an additional two articles, bringing our nal total to 29
articles (20 quantitative and 9 qualitative). Of these arti-
cles, one (Gupta et al., 2017) reports on two samples (one
from the United States, one from China), for a total of 30
samples in the 29 articles.
Data Abstraction and Quality Assessment
Data from the 29 articles were extracted using a standard-
ized template in Covidence. Extracted information
included details on the study (e.g., country; setting; spon-
sorship information); study methods (e.g., study design,
population density, analysis used, study setting, study time
period); study population (e.g., inclusion criteria, exclu-
sion criteria, mean age of sample); measures for both mas-
culinity and mental health outcomes; and a description of
analysis and outcomes. Following test abstractions with
the rst author, one doctoral-level and one undergraduate
research assistant (the second and fourth authors, respec-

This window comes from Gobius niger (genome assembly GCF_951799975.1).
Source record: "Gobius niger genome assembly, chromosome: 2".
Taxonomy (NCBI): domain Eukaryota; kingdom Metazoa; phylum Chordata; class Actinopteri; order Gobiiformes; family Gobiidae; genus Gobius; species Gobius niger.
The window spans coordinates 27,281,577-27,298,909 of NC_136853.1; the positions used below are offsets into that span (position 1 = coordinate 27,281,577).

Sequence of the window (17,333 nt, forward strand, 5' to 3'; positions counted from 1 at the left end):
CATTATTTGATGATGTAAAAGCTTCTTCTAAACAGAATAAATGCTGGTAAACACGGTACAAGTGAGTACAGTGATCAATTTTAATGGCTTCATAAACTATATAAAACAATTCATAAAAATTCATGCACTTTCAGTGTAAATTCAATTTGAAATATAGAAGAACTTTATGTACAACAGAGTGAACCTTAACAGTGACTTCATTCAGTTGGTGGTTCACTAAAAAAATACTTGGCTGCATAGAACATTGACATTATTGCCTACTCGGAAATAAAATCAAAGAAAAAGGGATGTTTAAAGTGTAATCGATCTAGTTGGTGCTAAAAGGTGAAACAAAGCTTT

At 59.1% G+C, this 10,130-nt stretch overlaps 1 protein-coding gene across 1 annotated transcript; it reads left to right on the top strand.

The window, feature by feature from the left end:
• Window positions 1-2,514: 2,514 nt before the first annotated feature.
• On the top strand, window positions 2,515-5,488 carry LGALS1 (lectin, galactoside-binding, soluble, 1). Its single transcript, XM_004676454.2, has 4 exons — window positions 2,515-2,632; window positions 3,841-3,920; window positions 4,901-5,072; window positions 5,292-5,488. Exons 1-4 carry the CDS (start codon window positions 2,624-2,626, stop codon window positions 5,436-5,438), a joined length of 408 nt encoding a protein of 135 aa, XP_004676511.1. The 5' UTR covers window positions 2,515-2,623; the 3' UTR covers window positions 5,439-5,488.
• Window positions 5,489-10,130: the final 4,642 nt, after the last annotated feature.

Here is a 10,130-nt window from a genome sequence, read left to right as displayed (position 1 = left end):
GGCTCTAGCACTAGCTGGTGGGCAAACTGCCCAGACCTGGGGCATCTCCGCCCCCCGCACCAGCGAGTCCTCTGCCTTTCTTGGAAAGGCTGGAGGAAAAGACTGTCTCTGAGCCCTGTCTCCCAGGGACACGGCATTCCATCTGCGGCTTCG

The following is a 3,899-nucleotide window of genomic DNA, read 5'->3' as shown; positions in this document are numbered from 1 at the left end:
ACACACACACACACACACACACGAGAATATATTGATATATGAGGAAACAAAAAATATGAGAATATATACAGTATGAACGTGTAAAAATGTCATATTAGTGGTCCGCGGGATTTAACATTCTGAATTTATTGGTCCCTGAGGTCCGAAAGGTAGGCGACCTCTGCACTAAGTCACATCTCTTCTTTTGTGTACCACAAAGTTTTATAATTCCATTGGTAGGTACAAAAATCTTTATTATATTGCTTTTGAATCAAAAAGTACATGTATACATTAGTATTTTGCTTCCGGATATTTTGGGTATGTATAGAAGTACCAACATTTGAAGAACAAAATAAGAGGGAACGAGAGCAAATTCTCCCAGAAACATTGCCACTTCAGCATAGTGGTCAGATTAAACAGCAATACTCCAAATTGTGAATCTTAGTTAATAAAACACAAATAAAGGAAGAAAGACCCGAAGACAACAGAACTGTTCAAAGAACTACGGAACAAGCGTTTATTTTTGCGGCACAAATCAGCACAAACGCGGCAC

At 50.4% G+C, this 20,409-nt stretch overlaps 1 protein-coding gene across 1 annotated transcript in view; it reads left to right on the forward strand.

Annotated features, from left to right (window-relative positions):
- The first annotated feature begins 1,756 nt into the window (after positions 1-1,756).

tively) abstracted information for all articles separately,
and then met to come to consensus. Abstractions were all
reviewed by the rst author. To assess data quality for
quantitative articles, we reviewed articles for missingness/
attrition for primary outcomes; bias in measurement; sam-
pling frame (representative or non-representative);
response rate (>30%); and other quality issues, using a
standard Covidence template. For qualitative articles, we
used the RATS checklist (Equator Network, 2016). Fol-
lowing test assessments with the rst author, one doctoral-
level and one undergraduate research assistant completed
quality assessments for all articles, which were then
reviewed and discussed with the rst author. For clarity,
we present quantitative and qualitative ndings separately
in the Results section and discuss their overlap in the
Conclusions section.
Types of Articles
Of the 29 articles that met our inclusion criteria, 69.0%
(n =20) were quantitative, and 31.0% (n =9) were quali-
tative (Table 1). Most studies (82.8%) were published
between 2007 and 2017; at least one study has been
published every year since 2007. Of the 20 quantitative
articles, most (n =17, 85.0%; Table 1) used non-repre-
sentative samples, and the majority (n =16, 80.0%) were
cross-sectional. Samples were, however, drawn from
across the globe; overall, 48.3% of articles used a United
States-based sample, and 37.9% used a sample from
somewhere other than North America (South Africa,
South Korea, China, India, Malaysia, England, The
Netherlands, Norway, Scotland, Sweden). Samples were